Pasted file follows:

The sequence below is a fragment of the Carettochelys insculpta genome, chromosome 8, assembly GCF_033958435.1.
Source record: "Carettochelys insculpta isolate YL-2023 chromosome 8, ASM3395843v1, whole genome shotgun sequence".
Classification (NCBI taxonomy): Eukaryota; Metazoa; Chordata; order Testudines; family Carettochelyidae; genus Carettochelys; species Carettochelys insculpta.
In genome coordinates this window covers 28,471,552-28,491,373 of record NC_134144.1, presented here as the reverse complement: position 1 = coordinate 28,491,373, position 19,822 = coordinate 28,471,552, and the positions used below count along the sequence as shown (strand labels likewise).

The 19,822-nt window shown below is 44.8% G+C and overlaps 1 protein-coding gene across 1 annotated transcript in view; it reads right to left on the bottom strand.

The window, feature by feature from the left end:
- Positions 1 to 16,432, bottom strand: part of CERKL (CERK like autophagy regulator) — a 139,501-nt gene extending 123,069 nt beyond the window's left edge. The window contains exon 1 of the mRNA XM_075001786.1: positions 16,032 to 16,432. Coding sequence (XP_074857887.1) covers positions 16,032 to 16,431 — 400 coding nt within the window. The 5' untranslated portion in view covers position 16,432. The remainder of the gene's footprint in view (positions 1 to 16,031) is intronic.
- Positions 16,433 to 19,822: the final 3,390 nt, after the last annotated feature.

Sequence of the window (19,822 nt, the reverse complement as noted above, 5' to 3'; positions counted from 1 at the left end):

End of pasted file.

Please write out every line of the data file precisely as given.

The sequence below is a fragment of the Carettochelys insculpta genome, chromosome 8, assembly GCF_033958435.1.
Source record: "Carettochelys insculpta isolate YL-2023 chromosome 8, ASM3395843v1, whole genome shotgun sequence".
Classification (NCBI taxonomy): Eukaryota; Metazoa; Chordata; order Testudines; family Carettochelyidae; genus Carettochelys; species Carettochelys insculpta.
In genome coordinates this window covers 28,471,552-28,491,373 of record NC_134144.1, presented here as the reverse complement: position 1 = coordinate 28,491,373, position 19,822 = coordinate 28,471,552, and the positions used below count along the sequence as shown (strand labels likewise).

The 19,822-nt window shown below is 44.8% G+C and overlaps 1 protein-coding gene across 1 annotated transcript in view; it reads right to left on the bottom strand.

The window, feature by feature from the left end:
- Positions 1 to 16,432, bottom strand: part of CERKL (CERK like autophagy regulator) — a 139,501-nt gene extending 123,069 nt beyond the window's left edge. The window contains exon 1 of the mRNA XM_075001786.1: positions 16,032 to 16,432. Coding sequence (XP_074857887.1) covers positions 16,032 to 16,431 — 400 coding nt within the window. The 5' untranslated portion in view covers position 16,432. The remainder of the gene's footprint in view (positions 1 to 16,031) is intronic.
- Positions 16,433 to 19,822: the final 3,390 nt, after the last annotated feature.

Sequence of the window (19,822 nt, the reverse complement as noted above, 5' to 3'; positions counted from 1 at the left end):